In October we will be devoting the whole month to giving you ideas drawn from the history of art to inspire your photography, and to consider how the subjects in art can be a great source of inspiration for your own wellbeing and rich life.
For now take a look at the image at the top of the page – the Matisse. Think how you might imitate the painting – What inspires you? The rich colors? One color in particular? The still life? The shapes and forms? Whatever it is, can you have a joyful hour or so taking photos inspired by what you notice?
FLOURISHING THROUGH ART
Mondays October 2 – October 22, 6-8pm via ZOOM
We just learned about a great course on wellbeing, flourishing, and the arts: James Pawelski, a good friend to SeeingHappy and the director of the Humanities and Human Flourishing Project at UPenn will be teaching at the Barnes along with Katherine Cotter, Associate Director of Research at the Human Flourishing Project. James says,
“Flourishing is the ability to live life well—to have positive experiences, develop one’s potential, enjoy mutually supportive relationships, be a part of a healthy community, maintain a sense of meaning, and remain resilient in the face of life’s difficulties and dangers. One way we can cultivate flourishing is through engaging with visual art. ……..this course explores how we can connect with art to enhance our emotional experiences, feel more engaged in our lives, develop more satisfying relationships, and deepen our sense of meaning.”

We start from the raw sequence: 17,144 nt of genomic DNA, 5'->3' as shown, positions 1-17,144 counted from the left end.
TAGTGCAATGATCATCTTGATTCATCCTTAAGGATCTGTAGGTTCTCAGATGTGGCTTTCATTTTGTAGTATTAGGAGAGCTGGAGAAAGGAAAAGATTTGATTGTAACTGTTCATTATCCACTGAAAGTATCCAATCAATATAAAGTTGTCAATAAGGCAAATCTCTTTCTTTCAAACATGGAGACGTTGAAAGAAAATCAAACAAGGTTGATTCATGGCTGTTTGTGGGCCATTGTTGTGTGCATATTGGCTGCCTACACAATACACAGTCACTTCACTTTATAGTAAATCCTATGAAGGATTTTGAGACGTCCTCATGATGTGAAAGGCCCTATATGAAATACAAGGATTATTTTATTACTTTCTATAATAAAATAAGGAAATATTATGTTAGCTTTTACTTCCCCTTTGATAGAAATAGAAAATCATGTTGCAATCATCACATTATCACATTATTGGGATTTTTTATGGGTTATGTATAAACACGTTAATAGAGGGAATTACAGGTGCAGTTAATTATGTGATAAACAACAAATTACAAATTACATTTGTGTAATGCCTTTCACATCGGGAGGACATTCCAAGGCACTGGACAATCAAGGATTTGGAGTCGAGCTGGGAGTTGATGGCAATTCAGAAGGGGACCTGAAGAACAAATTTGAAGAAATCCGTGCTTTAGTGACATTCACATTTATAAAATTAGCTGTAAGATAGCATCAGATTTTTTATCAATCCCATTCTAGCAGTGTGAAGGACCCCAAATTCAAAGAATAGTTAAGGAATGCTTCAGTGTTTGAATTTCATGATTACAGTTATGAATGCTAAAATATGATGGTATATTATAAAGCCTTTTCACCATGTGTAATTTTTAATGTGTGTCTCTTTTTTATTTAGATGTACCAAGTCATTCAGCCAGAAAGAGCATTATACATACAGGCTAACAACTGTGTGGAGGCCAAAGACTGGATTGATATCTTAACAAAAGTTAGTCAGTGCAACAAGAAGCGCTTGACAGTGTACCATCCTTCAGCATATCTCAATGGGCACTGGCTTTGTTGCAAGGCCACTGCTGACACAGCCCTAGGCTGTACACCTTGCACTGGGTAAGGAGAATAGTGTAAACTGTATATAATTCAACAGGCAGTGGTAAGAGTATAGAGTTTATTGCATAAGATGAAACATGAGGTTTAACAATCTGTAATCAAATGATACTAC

WHY DOES THIS MATTER?
What is a good life? This question is, in many ways, a fundamental question for SeeingHappy. If we don’t know what it is, how can we pursue it?
Of course, many people differ in what they believe a good life to be. There are as many answers as there are people. Positive Psychology tells us about the Pleasant Life and the Meaningful Life. The Pleasant Life is devoted to having as much pleasure as possible. People who lead this life often prioritize making as much money as possible so that they can fund that good life for themselves and those they love. The other, the meaningful life, is devoted to doing good on different levels such as family, community and the wider world. It is committed and disciplined, but can be narrow sometimes because it can require a laser focus on pursuing a worthy objective.
But some people don’t identify with either of these “good lives” and might be thinking: Where is adventure? Where is the unknown?
There is a third life that has been described by Shige Oishi – The Rich Life. It is about growth, learning, and being challenged. It is not the easiest route and not for the faint of heart. Oishi says that many people don’t even want this kind of life. It is only when looking back and seeing missed opportunities that they begin to wonder if their life could have had more perspective changing experiences.
The Rich Life is not marked by great pleasure or great service to others. It is marked by a curiosity about the world, a love of learning, of excitement, and the willingness to experience the full spectrum of human emotions – from good all the way to bad. It is neither narrow nor boring but it may be sometimes uncomfortable. It is a life filled with interesting experiences that change your perspective and ultimately leads to wisdom. It is a bumpy ride – full of ups and downs.
What experiences add to a Rich Life? Travel, Art, Music, the Humanities. Being open to experience. Saying “Yes” more often. The arts and humanities shape how we see the world. They open us us to alternative ways of being in the world. They connect us to others both past and present. They can inspire awe.
We can’t wait to explore with you how art can open your mind to new perspectives!
The Team at SeeingHappy